conceive no gradual and progressive excavating forces, other than 
those which are still in operation wherever rains, frosts, floods, 
and atmospheric decomposition act upon the surface of the 
earth. To these agents, then, we must refer the effects in 
question, of which, with an unlimited allowance of time, no one 
will pronounce them to be incapable. 

The composite sections of a part of the Limagne, seen in Plate 
XVII., in which the most remarkable currents of basalt that 
have descended at different epochs into this basin are given at 
their respective heights, will show how completely these volcanic 
remains mark in their actual position the progressive steps of 
this excavation, and exhibit a natural scale for measuring the 
duration of the process; a scale to complete which little is 
wanting but a knowledge of the intervals which elapsed between 
the successive eruptions by which these lava-currents were 
poured forth from the ridge of the Monte D6me. 

The lavas of the Bas Vivarais offer equally incontestable proofs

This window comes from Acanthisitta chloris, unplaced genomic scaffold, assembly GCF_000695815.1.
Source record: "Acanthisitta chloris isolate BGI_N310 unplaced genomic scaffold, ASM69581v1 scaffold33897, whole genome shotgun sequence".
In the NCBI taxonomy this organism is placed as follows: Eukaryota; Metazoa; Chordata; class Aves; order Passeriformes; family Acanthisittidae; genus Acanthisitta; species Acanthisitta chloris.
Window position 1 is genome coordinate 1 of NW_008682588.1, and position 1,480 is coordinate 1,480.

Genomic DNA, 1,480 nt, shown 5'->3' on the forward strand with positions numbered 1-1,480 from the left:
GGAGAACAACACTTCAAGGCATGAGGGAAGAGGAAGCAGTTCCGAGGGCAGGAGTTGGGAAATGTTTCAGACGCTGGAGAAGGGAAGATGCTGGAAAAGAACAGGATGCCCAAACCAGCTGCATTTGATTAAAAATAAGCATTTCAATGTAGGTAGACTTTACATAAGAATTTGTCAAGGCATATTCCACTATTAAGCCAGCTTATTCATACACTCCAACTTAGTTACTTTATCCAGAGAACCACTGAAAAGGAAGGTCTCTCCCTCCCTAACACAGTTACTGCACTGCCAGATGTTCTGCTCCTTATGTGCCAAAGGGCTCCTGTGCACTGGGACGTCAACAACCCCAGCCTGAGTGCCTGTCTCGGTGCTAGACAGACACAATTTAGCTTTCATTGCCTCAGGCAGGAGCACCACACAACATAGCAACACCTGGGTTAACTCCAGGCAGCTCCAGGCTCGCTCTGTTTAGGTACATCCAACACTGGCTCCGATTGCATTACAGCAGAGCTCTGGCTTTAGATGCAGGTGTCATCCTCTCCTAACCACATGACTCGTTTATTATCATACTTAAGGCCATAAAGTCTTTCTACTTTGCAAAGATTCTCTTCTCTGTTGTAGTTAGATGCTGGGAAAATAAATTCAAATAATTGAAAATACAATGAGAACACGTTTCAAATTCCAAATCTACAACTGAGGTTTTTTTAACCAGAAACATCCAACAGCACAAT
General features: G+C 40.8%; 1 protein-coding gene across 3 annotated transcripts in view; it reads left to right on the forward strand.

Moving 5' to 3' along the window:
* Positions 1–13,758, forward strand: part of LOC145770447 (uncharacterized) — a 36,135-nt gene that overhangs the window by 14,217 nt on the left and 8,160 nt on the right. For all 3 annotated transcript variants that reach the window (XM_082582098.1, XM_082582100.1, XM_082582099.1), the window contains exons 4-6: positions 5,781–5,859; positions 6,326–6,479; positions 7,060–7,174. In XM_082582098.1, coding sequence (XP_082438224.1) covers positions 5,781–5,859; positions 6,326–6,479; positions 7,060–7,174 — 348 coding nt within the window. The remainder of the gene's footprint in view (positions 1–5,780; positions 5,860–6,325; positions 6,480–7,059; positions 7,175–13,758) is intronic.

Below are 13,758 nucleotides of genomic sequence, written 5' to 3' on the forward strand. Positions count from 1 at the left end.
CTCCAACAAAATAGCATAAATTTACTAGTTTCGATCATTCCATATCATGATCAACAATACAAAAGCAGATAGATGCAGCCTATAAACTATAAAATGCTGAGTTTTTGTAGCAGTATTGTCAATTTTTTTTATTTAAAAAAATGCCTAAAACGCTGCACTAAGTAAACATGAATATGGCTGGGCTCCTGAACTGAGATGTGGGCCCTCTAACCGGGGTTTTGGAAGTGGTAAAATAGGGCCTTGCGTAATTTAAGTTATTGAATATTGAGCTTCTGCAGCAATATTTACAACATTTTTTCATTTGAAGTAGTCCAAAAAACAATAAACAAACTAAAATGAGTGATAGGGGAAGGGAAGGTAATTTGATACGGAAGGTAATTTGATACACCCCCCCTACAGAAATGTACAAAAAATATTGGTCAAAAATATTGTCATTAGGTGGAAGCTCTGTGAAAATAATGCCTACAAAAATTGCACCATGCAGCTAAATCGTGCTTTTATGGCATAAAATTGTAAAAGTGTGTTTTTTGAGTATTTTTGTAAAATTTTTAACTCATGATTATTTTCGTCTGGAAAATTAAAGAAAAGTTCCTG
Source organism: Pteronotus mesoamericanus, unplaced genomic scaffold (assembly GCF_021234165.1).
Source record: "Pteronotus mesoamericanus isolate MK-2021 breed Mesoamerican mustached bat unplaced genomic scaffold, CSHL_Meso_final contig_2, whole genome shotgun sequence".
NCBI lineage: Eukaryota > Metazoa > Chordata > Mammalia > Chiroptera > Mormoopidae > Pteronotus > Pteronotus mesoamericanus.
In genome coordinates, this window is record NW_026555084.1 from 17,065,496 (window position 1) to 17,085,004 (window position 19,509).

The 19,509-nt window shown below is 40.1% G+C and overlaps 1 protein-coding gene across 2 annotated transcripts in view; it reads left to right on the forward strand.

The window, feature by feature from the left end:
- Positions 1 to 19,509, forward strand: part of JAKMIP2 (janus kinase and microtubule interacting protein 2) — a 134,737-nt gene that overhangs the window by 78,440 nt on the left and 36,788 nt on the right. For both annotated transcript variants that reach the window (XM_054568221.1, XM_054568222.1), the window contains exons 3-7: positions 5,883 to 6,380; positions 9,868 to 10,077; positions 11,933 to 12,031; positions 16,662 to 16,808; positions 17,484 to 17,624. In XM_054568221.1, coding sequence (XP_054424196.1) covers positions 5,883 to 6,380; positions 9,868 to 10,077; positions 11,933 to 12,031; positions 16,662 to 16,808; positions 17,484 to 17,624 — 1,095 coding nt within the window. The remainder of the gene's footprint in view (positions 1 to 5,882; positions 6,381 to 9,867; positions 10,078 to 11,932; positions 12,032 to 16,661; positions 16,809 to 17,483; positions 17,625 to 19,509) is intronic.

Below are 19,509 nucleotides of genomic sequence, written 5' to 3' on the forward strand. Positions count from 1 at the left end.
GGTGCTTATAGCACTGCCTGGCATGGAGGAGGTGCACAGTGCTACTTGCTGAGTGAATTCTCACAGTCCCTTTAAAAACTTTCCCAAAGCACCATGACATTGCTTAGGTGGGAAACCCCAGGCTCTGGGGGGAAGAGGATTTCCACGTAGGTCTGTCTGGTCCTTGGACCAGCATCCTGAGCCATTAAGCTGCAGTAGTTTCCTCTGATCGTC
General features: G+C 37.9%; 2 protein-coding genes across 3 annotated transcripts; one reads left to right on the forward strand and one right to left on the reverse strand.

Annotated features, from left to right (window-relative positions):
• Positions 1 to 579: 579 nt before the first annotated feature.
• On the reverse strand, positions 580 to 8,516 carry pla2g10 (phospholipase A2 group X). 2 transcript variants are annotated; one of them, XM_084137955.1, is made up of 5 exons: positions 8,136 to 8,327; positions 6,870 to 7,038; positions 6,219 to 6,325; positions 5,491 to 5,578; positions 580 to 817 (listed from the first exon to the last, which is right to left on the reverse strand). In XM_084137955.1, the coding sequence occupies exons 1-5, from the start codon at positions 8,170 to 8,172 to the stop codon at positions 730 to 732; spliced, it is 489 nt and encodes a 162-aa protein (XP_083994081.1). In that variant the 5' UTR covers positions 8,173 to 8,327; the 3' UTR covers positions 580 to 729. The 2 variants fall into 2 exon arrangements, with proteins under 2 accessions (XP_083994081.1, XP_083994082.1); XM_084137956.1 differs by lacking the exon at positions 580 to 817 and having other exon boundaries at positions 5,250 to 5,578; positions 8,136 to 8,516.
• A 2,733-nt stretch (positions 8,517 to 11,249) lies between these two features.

of the same fact We see there a number of deep and narrow 
valleys worn in the flanks of a steep range of granite, which 
have, at a certain epoch, been occupied, through a length of 
several miles, by lava poured in a liquid state from neighbouring 
volcanic vents, which has evidently filled them up to a high 
level, exactly as melted metal fills a mould into which it is 

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j>oured. Since that epoch the valleys hare been re-excavated 
in many parts to more than their former depth and width, the 
now cliannel being cut in some cases through the basaltic lava, 
in others through the granitic sides of the original valley. Now, 
if the first excavation of these valleys is to be accounted for by 
the hypothesis of a deluge, to what are we to attribute the 
MHxmd process ? Not, most certainly, to a second deluge ; for 
tht> undisturbed condition of the volcanic cones, consisting of 
Iihw scoria? and ashes, which actually let the foot sink ankle- 
deep in them, forbids the possibility of supposing any great 
wave or debacle to have swept over the country since the pro- 
duction of these cones. The amount of excavation which has 
taken place subsequently to the epoch of these eruptions can 
then haw been only effected by the streams which still flow 
there ; ami as this quantity bears a very considerable proportion